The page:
I spent most of last week in the company of people who make their living as writers--the faculty of the Anhinga Writers Studio Summer Workshops. I was the conference's faculty coordinator, so I picked these people and you'd better believe I picked their brains when I had the chance.
Here are some gleanings of wisdom from the best. Use them. Incorporate them into your work life. You can thank me later. Better yet. Next time you see me, bring me chocolate. :)
A Poet's Advice on Revision...Which is Pretty Applicable to Non-poets, As Well
I think sometimes students who workshop a lot get the idea that revision is synonymous with streamlining, and so all you have to do to get your writing to shine is cut the fat. Cutting when possible is definitely critical. But there's more to revision than that. Sometimes a poem is missing information, or has no hook. Sometimes it needs to change direction because the way you began isn't the way it wants to go as it evolves.
- Lola Haskins, NEA Fellow, www.lolahaskins.com
Is Success as a Writer Any Different From Success In Any Other Field? Probably Not...
Question: How do you make a bunch of money with your book?
Answer: Don't focus on making a bunch of money with your book. Start with a fundamental respect for your potential readers.
- Peter Bowerman, Author of The Well-Fed Writer and The Well-Fed Self-Publisher: How to Turn One Book Into a Full-Time Living, http://www.wellfedwriter.com/
How Do Agents Do What They Do?
While the author is revising the project and rounding up supplementary materials, the agent is busy too. She’s making her preliminary “hit list” of likely editors, often in consultation with her colleagues in the agency. She’s also writing her own cover letter for the project – a pitch not unlike an author’s initial query. She may even be doing a bit of pre-selling, dropping tantalizing hints about the book at lunches or in chance telephone conversations with editors. Finally, the agent has to decide the best time to schedule the submission, ideally a week when editors won’t be out of town because of sales conferences, book fairs, or holidays.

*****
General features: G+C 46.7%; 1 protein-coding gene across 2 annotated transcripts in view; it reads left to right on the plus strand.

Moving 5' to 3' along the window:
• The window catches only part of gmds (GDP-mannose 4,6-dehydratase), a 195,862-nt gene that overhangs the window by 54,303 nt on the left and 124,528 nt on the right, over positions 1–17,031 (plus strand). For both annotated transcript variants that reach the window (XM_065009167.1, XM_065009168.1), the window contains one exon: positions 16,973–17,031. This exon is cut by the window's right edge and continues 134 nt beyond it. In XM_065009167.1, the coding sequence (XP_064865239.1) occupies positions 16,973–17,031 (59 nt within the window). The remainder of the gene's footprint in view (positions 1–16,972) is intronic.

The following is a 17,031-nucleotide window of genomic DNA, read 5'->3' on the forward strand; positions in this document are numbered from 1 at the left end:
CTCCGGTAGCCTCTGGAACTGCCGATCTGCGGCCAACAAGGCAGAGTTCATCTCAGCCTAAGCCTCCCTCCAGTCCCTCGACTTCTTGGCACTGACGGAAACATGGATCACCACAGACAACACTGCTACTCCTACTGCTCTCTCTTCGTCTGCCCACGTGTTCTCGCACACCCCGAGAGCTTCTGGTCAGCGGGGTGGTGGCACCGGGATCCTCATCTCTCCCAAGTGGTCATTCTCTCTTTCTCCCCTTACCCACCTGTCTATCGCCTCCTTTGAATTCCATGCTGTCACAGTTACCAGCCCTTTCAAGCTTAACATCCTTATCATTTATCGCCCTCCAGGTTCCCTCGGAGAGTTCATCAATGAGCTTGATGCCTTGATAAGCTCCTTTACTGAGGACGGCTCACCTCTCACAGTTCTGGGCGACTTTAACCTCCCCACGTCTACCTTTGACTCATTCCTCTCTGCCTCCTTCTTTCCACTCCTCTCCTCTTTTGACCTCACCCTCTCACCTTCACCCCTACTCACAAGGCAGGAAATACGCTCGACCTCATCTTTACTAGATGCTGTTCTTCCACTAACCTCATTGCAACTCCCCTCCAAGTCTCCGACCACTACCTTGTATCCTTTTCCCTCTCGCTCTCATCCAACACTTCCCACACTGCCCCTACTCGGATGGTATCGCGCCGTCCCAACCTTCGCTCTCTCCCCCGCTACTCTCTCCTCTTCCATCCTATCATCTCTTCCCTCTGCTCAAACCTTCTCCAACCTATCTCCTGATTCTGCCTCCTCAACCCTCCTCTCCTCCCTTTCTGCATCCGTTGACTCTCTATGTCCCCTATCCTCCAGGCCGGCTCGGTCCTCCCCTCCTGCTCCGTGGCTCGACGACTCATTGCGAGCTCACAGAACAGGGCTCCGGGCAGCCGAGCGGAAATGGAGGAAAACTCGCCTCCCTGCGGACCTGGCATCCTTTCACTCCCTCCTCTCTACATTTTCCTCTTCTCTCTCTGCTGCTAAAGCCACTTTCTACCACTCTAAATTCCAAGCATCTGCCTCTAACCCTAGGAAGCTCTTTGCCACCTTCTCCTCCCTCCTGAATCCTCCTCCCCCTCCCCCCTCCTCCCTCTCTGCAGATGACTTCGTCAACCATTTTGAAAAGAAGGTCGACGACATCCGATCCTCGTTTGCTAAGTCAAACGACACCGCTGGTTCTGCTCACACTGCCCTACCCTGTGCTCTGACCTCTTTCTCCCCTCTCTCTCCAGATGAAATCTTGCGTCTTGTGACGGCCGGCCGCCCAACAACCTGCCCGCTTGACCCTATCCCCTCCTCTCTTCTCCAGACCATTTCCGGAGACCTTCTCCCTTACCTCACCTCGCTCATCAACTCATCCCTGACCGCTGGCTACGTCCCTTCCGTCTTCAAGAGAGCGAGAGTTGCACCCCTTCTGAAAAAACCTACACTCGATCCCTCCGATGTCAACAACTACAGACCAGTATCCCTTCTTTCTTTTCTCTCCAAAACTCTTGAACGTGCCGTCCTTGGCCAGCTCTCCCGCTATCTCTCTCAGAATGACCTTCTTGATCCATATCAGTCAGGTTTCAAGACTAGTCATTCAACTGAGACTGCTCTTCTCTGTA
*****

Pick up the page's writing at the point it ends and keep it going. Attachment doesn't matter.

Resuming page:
- Anne Hawkins, Senior Literary Agent with John Hawkins and Associates, www.jhalit.com
Writing Good Characters is Like Dating, Sorta...
Think of your main characters and your readers as developing a relationship in your manuscript. When you first introduce your character, think of this as a first date with the reader. (If the reader isn’t intrigued, there won’t be a second date; that is, the reader won’t keep reading if she or he is bored, thinks “yeah, so what?” or is not otherwise engage with the characters.) But, if you hook the reader on that first date, then as the story evolves, the relationship between the characters and the readers similarly evolves. If you are writing a series, then your characters and your readers form a kind of marriage—or long-term relationship. And, as in a real relationship, what the characters say, think, and do over time (the duration of the book or books) reveals more and more about who they really are and what they are capable of doing. In order to keep your characters/readers’ relationship healthy, you must offer the readers some of the same things a healthy real-life relationship offers — interest, intrigue, respect, and pleasure.
- Claire Matturro, awardwinning author of Florida-based legal mysteries featuring the sassy Lily
Belle Rose Cleary, www.clairematturro.com